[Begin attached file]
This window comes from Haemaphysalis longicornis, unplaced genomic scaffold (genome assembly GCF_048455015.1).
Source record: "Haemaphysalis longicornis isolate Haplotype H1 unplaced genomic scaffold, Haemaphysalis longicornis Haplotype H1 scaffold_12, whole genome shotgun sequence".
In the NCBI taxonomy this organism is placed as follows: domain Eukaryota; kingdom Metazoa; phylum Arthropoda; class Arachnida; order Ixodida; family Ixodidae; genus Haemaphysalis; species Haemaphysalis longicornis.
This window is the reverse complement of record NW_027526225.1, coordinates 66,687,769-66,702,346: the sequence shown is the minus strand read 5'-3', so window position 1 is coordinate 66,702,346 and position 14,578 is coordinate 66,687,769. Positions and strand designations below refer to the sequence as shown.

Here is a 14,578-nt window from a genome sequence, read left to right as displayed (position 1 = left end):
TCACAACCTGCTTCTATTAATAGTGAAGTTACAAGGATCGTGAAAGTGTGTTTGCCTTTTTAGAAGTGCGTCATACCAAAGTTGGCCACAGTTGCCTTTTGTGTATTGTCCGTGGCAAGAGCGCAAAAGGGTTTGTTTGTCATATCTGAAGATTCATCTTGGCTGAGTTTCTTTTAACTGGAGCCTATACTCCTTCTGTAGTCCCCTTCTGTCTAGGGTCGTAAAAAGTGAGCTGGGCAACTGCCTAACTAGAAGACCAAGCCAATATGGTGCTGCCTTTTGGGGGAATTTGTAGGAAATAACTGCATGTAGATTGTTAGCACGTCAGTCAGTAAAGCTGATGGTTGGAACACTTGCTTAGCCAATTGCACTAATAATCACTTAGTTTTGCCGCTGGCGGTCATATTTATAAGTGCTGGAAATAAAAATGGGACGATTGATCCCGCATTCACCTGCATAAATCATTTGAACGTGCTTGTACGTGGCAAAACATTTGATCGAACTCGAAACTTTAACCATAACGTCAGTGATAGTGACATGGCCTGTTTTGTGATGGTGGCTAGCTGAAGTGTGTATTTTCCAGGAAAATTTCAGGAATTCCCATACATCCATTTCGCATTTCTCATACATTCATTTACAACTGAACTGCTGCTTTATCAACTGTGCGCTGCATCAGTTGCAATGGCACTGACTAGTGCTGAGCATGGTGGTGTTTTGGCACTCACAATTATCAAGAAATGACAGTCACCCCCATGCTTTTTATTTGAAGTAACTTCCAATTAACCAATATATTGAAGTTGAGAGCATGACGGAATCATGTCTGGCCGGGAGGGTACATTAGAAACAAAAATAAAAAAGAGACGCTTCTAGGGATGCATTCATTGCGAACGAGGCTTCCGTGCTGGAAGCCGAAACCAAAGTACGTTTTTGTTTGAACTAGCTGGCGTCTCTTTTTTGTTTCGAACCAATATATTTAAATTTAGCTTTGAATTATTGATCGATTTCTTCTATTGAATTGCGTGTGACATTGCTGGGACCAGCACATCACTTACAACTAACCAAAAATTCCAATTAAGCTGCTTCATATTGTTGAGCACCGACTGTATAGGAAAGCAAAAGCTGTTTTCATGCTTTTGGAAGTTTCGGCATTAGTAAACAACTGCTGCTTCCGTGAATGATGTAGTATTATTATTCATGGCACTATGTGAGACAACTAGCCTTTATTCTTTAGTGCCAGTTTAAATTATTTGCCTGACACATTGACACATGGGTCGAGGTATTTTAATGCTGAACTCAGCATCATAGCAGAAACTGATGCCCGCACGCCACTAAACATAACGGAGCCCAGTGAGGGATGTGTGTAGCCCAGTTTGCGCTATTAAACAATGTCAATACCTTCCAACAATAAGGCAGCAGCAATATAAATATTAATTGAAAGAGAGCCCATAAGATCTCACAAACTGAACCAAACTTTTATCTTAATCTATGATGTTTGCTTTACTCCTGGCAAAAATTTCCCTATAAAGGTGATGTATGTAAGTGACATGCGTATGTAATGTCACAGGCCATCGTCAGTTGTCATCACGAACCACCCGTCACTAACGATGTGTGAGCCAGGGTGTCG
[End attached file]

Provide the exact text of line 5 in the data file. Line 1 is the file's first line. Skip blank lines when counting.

Here is a 14,578-nt window from a genome sequence, read left to right as displayed (position 1 = left end):